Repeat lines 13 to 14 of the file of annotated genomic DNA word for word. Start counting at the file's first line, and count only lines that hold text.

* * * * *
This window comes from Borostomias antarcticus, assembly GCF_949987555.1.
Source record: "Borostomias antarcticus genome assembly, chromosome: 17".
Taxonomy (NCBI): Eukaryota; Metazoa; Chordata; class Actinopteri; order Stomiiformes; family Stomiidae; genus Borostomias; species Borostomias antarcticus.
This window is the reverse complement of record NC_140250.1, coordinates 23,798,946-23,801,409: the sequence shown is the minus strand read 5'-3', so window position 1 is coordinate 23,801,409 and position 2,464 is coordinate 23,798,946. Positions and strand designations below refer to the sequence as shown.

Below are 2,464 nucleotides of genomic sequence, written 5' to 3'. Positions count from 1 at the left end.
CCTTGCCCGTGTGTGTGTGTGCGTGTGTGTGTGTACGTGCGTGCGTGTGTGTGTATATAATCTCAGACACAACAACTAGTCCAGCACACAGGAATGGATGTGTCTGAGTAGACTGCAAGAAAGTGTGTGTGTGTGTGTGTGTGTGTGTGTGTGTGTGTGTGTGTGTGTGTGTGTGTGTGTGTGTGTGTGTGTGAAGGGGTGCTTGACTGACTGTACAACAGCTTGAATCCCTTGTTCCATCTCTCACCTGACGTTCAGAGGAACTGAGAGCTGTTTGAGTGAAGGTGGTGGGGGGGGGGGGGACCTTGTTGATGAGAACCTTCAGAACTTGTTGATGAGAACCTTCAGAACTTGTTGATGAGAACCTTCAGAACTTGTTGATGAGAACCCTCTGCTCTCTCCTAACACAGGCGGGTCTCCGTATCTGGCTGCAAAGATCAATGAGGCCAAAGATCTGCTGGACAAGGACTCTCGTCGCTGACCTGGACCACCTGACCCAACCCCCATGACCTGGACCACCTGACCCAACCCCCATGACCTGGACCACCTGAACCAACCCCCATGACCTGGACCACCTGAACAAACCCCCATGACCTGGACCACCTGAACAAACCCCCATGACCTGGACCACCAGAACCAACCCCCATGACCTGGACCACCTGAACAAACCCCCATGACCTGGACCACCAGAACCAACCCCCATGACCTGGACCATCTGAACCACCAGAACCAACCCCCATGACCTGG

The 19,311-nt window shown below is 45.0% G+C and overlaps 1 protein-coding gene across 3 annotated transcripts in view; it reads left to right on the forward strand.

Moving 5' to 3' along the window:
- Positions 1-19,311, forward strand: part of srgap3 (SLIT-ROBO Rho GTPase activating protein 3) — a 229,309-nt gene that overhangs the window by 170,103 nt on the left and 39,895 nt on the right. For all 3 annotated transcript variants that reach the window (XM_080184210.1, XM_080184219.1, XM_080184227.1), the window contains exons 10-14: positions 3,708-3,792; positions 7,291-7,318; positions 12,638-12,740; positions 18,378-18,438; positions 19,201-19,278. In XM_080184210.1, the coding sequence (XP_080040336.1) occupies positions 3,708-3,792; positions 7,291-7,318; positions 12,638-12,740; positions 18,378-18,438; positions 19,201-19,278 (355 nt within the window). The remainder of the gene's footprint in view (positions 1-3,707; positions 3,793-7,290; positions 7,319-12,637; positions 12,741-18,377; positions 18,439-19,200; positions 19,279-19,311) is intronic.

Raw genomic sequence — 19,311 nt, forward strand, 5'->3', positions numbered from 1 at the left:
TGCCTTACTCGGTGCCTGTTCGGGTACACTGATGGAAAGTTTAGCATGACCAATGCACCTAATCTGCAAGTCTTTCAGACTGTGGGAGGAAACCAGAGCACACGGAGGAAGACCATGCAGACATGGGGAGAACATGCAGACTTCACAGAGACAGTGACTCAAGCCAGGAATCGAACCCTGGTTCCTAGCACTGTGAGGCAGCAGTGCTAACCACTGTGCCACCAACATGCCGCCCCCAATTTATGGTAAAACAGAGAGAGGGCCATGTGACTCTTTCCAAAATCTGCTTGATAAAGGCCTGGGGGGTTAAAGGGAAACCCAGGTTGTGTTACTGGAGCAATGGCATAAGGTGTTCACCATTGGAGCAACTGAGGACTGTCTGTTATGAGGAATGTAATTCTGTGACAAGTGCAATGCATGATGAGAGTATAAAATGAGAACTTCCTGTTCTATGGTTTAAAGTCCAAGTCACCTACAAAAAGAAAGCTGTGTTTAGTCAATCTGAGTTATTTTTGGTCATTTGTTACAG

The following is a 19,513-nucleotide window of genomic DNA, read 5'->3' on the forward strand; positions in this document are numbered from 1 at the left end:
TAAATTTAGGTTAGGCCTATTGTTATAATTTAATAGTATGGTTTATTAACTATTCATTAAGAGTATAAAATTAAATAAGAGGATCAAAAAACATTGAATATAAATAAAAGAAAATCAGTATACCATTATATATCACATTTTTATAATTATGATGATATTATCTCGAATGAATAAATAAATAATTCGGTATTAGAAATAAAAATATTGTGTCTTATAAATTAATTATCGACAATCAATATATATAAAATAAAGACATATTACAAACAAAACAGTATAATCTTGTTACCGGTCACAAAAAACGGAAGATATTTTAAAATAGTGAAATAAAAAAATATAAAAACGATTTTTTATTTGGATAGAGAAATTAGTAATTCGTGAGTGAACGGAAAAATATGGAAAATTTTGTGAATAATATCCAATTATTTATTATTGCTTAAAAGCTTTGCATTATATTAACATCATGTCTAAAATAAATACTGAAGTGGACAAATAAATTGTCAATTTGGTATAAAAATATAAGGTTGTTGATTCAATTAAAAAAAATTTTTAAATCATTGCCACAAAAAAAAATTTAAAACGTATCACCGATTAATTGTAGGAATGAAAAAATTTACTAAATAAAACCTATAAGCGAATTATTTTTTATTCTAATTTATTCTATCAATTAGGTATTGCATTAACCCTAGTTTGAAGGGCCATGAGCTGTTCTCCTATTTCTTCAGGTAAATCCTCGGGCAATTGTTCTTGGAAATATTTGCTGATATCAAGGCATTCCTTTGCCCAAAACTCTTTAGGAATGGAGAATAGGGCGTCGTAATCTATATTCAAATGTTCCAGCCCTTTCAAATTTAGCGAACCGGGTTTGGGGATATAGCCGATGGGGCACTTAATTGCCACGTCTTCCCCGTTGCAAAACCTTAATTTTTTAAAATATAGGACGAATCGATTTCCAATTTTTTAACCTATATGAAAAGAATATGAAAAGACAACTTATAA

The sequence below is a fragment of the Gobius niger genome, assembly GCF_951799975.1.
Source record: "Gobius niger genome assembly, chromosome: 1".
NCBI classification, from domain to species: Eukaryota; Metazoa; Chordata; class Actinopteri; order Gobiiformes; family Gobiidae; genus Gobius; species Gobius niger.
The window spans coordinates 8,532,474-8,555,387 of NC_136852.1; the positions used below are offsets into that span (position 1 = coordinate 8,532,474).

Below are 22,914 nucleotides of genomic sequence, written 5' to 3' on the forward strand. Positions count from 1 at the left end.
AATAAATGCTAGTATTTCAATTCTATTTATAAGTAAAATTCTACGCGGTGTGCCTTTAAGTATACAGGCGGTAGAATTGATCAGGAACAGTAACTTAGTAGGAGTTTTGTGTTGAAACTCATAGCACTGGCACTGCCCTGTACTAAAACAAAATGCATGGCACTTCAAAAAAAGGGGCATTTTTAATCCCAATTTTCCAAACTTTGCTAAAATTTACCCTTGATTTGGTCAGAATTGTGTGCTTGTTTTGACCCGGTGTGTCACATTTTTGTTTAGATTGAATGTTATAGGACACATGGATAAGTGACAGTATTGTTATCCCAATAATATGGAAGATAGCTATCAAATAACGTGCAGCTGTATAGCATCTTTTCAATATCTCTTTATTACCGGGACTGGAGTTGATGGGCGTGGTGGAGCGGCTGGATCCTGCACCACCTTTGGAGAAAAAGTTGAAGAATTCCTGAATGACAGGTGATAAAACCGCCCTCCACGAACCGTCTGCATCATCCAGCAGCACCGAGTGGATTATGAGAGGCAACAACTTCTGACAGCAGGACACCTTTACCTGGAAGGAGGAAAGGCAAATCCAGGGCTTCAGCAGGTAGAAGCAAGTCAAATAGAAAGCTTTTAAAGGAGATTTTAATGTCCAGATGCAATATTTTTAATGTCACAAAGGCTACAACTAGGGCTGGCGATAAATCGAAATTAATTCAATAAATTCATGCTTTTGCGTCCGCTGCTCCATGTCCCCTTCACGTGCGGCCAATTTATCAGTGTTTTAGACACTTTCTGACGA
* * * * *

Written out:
TAAATTTAGGTTAGGCCTATTGTTATAATTTAATAGTATGGTTTATTAACTATTCATTAAGAGTATAAAATTAAATAAGAGGATCAAAAAACATTGAATATAAATAAAAGAAAATCAGTATACCATTATATATCACATTTTTATAATTATGATGATATTATCTCGAATGAATAAATAAATAATTCGGTATTAGAAATAAAAATATTGTGTCTTATAAATTAATTATCGACAATCAATATATATAAAATAAAGACATATTACAAACAAAACAGTATAATCTTGTTACCGGTCACAAAAAACGGAAGATATTTTAAAATAGTGAAATAAAAAAATATAAAAACGATTTTTTATTTGGATAGAGAAATTAGTAATTCGTGAGTGAACGGAAAAATATGGAAAATTTTGTGAATAATATCCAATTATTTATTATTGCTTAAAAGCTTTGCATTATATTAACATCATGTCTAAAATAAATACTGAAGTGGACAAATAAATTGTCAATTTGGTATAAAAATATAAGGTTGTTGATTCAATTAAAAAAAATTTTTAAATCATTGCCACAAAAAAAAATTTAAAACGTATCACCGATTAATTGTAGGAATGAAAAAATTTACTAAATAAAACCTATAAGCGAATTATTTTTTATTCTAATTTATTCTATCAATTAGGTATTGCATTAACCCTAGTTTGAAGGGCCATGAGCTGTTCTCCTATTTCTTCAGGTAAATCCTCGGGCAATTGTTCTTGGAAATATTTGCTGATATCAAGGCATTCCTTTGCCCAAAACTCTTTAGGAATGGAGAATAGGGCGTCGTAATCTATATTCAAATGTTCCAGCCCTTTCAAATTTAGCGAACCGGGTTTGGGGATATAGCCGATGGGGCACTTAATTGCCACGTCTTCCCCGTTGCAAAACCTTAATTTTTTAAAATATAGGACGAATCGATTTCCAATTTTTTAACCTATATGAAAAGAATATGAAAAGACAACTTATAA

The sequence below is a fragment of the Gobius niger genome, assembly GCF_951799975.1.